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7 Principles for Edtech Ethics: Deliberative Democracy in action

“What principles should govern UTS use of analytics and artificial intelligence to improve teaching and learning for all, while minimising the possibility of harmful outcomes?”

This was the brief for a novel community consultation process which aims to build engagement and trust across diverse stakeholders at UTS. Learnings are shared to assist colleagues in UTS and beyond who are seeking more participatory models for community deliberation, with (in this case) specific application to the responsible use of educational technology that is powered by analytics and artificial intelligence.

Trialling a Deliberative Democracy approach

Deliberative Democracy (DD) is a movement in response to the crisis in confidence in how typical democratic systems engage citizens in decision making. DD works by creating a Deliberative Mini-Public (DMP). DMPs can be convened at different scales (organisation; community; region; nation) and can take many forms.

A DMP of 20 was selected from UTS students, casual tutors and academics, who engaged in a series of five online workshops over seven weeks. With little to no prior knowledge among most members, they learned about the topic, worked together and converged on a set of principles that they felt reflected their shared values.

Deliberative Democracy, even when conducted wholly online, appears to offer educational institutions an approach to address the urgent need for meaningful student/ staff consultation on the ethical implications of introducing Learning Analytics and Artificial Intelligence into teaching and learning. The implementation process is now beginning, which we will be studying with equal interest.

The outputs: 7 Principles for Edtech Ethics

The DMP’s deliverable was to present a set of principles in the final workshop. Among other points, the preamble to these principles notes that Analytics/ AI-powered Educational Technology (AAI-EdTech) systems will have a huge impact on the UTS community and on global society, and that teaching and learning is a fundamentally human activity, which should drive the implementation and use of AAI-EdTech at UTS; AAI-EdTech should not replace the human dimension, but should complement it.

The seven draft principles are:

  1. Accountability/ transparency – UTS is accountable to the university community and its stakeholders in the open, transparent, fair and equitable use of AAI-EdTech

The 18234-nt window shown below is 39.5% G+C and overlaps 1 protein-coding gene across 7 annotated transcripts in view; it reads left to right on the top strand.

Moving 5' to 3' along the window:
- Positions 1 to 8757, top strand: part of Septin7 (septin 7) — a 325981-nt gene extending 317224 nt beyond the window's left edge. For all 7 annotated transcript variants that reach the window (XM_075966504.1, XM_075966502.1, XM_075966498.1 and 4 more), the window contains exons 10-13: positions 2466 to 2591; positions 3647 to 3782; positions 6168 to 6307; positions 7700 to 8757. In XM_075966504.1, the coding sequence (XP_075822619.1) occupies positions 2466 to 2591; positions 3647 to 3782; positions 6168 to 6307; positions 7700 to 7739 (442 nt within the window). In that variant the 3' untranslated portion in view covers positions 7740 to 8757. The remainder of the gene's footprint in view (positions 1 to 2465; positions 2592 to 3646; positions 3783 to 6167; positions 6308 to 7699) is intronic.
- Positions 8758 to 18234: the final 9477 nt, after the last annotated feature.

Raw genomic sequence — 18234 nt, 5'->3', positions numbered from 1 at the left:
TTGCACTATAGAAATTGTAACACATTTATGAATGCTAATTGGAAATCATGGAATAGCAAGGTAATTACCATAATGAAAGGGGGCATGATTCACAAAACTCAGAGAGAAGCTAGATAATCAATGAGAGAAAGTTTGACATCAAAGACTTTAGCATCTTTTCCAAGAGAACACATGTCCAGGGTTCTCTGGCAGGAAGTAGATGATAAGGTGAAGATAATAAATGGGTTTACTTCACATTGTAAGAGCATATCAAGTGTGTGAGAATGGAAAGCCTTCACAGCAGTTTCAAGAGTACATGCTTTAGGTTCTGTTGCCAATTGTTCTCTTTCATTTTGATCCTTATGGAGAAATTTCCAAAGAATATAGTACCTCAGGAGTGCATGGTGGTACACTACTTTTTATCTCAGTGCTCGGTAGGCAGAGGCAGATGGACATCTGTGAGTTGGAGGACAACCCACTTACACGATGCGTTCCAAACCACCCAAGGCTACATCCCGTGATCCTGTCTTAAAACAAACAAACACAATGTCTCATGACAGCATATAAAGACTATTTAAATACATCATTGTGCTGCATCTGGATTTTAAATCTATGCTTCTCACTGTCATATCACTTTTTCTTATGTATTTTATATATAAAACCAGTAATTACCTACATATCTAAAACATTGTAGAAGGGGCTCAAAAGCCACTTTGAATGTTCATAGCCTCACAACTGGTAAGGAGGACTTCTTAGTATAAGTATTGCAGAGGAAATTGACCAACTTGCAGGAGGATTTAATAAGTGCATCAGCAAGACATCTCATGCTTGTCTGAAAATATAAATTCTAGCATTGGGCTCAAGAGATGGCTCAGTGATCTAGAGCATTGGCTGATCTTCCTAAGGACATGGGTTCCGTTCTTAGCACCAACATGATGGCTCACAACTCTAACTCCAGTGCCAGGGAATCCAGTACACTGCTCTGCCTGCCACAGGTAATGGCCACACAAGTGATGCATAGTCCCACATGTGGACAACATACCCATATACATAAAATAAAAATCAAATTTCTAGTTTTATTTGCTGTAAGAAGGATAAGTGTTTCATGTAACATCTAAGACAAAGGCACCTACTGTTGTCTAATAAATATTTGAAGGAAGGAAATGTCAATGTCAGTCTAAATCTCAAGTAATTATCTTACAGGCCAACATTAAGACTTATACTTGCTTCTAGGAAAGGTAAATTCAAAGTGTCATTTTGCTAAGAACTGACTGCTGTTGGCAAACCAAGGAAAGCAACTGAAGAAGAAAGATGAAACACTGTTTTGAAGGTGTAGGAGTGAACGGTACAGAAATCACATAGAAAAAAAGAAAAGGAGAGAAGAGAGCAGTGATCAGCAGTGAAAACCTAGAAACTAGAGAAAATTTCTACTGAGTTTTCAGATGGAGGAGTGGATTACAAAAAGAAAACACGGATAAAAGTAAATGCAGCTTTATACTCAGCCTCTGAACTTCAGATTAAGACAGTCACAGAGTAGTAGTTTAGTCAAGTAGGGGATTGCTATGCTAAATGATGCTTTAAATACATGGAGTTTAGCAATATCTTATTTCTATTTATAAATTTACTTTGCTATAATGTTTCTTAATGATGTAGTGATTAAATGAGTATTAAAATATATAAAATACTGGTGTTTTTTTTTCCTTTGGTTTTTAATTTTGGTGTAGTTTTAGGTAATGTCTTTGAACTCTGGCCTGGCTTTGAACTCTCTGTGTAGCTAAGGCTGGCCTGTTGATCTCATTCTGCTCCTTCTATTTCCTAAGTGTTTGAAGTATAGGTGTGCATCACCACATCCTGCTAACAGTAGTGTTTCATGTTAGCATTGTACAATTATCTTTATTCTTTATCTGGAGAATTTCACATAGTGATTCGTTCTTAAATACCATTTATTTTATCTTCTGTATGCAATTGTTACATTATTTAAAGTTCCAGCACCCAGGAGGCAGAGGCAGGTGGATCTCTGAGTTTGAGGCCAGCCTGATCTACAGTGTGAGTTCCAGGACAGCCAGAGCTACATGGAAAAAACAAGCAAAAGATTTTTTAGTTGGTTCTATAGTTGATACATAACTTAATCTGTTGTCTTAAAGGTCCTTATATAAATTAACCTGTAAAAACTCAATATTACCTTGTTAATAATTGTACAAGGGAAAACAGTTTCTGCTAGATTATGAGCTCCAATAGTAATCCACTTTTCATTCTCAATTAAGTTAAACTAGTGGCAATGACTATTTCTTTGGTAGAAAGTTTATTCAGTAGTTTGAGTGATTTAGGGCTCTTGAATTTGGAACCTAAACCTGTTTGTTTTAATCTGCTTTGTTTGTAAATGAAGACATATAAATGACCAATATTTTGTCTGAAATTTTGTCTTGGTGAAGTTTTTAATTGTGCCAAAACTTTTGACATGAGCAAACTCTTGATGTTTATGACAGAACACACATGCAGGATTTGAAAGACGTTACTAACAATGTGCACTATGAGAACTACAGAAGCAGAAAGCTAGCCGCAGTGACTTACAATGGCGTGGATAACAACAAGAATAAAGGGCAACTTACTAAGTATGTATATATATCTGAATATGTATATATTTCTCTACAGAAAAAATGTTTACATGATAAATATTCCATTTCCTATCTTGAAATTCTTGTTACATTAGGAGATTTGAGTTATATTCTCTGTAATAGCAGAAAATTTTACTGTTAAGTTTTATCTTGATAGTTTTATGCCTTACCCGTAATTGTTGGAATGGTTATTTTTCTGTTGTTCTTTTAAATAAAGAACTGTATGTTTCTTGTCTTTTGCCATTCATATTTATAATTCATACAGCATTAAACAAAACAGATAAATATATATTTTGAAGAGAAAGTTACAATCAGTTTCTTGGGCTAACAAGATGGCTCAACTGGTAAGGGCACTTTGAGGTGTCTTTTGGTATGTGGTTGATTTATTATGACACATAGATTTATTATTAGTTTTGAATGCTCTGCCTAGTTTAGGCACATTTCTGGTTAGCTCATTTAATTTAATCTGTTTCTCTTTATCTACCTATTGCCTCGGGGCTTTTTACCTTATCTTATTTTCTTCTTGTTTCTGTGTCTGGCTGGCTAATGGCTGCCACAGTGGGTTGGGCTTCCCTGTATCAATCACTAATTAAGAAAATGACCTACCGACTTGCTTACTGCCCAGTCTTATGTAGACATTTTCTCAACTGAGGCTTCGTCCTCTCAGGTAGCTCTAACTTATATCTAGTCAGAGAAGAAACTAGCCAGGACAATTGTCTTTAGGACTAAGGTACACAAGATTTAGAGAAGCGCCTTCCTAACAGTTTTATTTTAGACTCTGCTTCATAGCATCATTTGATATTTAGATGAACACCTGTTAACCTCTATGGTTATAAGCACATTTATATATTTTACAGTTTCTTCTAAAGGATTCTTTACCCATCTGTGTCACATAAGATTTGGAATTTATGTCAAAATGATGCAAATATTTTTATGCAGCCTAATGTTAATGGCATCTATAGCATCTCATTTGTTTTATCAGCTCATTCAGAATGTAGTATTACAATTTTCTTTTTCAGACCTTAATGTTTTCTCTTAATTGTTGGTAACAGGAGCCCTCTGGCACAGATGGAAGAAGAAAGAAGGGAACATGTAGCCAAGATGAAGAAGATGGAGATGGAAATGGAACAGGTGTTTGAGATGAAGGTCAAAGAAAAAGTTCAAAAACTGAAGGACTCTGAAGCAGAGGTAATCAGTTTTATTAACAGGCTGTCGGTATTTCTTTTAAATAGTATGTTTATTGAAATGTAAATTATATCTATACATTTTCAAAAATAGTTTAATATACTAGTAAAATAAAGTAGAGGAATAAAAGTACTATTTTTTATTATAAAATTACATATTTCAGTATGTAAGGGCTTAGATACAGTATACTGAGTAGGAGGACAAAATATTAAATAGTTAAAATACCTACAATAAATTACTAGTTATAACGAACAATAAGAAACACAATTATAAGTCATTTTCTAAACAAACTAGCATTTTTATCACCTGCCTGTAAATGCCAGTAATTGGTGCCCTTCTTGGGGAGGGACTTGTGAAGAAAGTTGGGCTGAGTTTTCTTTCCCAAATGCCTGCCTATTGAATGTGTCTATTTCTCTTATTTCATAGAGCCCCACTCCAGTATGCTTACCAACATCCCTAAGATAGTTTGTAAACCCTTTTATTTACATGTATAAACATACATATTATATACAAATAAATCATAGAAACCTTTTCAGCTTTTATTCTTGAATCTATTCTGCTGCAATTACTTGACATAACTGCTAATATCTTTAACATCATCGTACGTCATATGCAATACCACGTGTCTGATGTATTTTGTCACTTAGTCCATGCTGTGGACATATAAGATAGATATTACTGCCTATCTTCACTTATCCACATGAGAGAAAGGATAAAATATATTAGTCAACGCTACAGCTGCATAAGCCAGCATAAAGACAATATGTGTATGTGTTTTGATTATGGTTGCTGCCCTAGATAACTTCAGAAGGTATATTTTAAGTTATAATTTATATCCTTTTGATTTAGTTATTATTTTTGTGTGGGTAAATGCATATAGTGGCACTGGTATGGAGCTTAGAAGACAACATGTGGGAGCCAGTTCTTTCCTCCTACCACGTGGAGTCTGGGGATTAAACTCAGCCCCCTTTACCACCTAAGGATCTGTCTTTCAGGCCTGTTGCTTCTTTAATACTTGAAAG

2. Bias/ fairness – UTS should aim to reduce bias involved in AAI-EdTech programs, and maintain the fairness in their development, use, and application of these tools
  3. Equity and access – UTS should aim to ensure that AI-Edutech programs promote social justice and are equitable and accessible. This includes ensuring equitable access to information and technology that is delivered in language and formats that reflect the diverse needs of the UTS community and equitable access and input to the review of AI-Edutech systems
  4. Safety and security – The data lifecycle is managed safely and with the intent of assuring security for all
  5. Human authority – UTS commits to preserving human autonomy, agency and decision-making while harnessing the opportunities presented by AAI-EdTech
  6. Justifications/ evidence – AAI-EdTech should aim to use evidence-based practices that contribute to meeting the primary goal of improving learning
  7. Consent – All consent should be based on transparency and each individual should be able to make an informed and voluntary decision about the level of consent they decide with each system, and in an ongoing way

What happens next?

In terms of the process of reviewing and implementing the principles, several important questions now arise, including:

  • How does the wider community learn about, and become part of the conversation?
  • How do these principles align with existing UTS policies?
  • How will the principles and the policies they inform be applied, and by whom?
  • How will we know if they’re making a difference?
  • How will UTS be accountable to its community?

We are now planning how best to disseminate the work to date, and facilitate the ongoing conversation in a fast-moving field. As will be obvious from the draft principles, the issues raised transcend the UTS context, so we hope this process, and the particular outcomes, will be of wider interest to different communities.

Learn more about the project

The recording of the final briefing [18 mins] conveys the passion and commitment that the DMP invested in the process and outcome, reinforced by the preliminary themes emerging from interviews with students, educators and senior leaders.

You can read about the project in more detail in the full report, and keep an eye on updated information from UTS:CIC on the EdTech Ethics Deliberative Democracy Project Pages.